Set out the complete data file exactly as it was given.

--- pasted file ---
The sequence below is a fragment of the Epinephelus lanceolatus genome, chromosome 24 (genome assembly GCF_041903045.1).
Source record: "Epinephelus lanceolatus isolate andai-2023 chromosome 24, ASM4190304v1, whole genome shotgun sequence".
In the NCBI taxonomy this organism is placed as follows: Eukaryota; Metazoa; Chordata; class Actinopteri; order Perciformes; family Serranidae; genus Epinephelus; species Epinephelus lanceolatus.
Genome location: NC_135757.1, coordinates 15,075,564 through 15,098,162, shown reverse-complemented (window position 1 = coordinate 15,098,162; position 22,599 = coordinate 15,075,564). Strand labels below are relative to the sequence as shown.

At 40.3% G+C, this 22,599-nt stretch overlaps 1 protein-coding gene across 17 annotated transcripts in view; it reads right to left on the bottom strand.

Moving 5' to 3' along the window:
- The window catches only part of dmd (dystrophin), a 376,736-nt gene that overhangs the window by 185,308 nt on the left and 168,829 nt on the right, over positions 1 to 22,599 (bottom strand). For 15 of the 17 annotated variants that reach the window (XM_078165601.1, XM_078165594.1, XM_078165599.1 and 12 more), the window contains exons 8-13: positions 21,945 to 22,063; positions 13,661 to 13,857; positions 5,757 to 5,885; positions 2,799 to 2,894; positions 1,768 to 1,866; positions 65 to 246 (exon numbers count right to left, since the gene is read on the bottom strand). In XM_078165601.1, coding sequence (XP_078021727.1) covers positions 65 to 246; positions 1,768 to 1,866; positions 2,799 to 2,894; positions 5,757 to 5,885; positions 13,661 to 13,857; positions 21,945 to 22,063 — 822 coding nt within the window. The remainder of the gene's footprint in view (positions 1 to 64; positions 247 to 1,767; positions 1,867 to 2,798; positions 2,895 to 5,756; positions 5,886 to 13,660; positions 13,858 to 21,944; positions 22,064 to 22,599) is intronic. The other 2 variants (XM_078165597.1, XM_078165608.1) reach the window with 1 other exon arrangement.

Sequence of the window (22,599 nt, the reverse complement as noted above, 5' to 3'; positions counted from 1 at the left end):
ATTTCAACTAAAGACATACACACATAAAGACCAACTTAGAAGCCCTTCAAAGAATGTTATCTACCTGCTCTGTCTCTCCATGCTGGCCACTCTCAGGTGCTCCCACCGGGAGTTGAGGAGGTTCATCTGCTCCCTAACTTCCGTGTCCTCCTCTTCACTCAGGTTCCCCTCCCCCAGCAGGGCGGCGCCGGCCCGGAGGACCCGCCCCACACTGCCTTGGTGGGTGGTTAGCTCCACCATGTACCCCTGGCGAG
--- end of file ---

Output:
The sequence below is a fragment of the Epinephelus lanceolatus genome, chromosome 24 (genome assembly GCF_041903045.1).
Source record: "Epinephelus lanceolatus isolate andai-2023 chromosome 24, ASM4190304v1, whole genome shotgun sequence".
In the NCBI taxonomy this organism is placed as follows: Eukaryota; Metazoa; Chordata; class Actinopteri; order Perciformes; family Serranidae; genus Epinephelus; species Epinephelus lanceolatus.
Genome location: NC_135757.1, coordinates 15,075,564 through 15,098,162, shown reverse-complemented (window position 1 = coordinate 15,098,162; position 22,599 = coordinate 15,075,564). Strand labels below are relative to the sequence as shown.

At 40.3% G+C, this 22,599-nt stretch overlaps 1 protein-coding gene across 17 annotated transcripts in view; it reads right to left on the bottom strand.

Moving 5' to 3' along the window:
- The window catches only part of dmd (dystrophin), a 376,736-nt gene that overhangs the window by 185,308 nt on the left and 168,829 nt on the right, over positions 1 to 22,599 (bottom strand). For 15 of the 17 annotated variants that reach the window (XM_078165601.1, XM_078165594.1, XM_078165599.1 and 12 more), the window contains exons 8-13: positions 21,945 to 22,063; positions 13,661 to 13,857; positions 5,757 to 5,885; positions 2,799 to 2,894; positions 1,768 to 1,866; positions 65 to 246 (exon numbers count right to left, since the gene is read on the bottom strand). In XM_078165601.1, coding sequence (XP_078021727.1) covers positions 65 to 246; positions 1,768 to 1,866; positions 2,799 to 2,894; positions 5,757 to 5,885; positions 13,661 to 13,857; positions 21,945 to 22,063 — 822 coding nt within the window. The remainder of the gene's footprint in view (positions 1 to 64; positions 247 to 1,767; positions 1,867 to 2,798; positions 2,895 to 5,756; positions 5,886 to 13,660; positions 13,858 to 21,944; positions 22,064 to 22,599) is intronic. The other 2 variants (XM_078165597.1, XM_078165608.1) reach the window with 1 other exon arrangement.

Sequence of the window (22,599 nt, the reverse complement as noted above, 5' to 3'; positions counted from 1 at the left end):
ATTTCAACTAAAGACATACACACATAAAGACCAACTTAGAAGCCCTTCAAAGAATGTTATCTACCTGCTCTGTCTCTCCATGCTGGCCACTCTCAGGTGCTCCCACCGGGAGTTGAGGAGGTTCATCTGCTCCCTAACTTCCGTGTCCTCCTCTTCACTCAGGTTCCCCTCCCCCAGCAGGGCGGCGCCGGCCCGGAGGACCCGCCCCACACTGCCTTGGTGGGTGGTTAGCTCCACCATGTACCCCTGGCGAG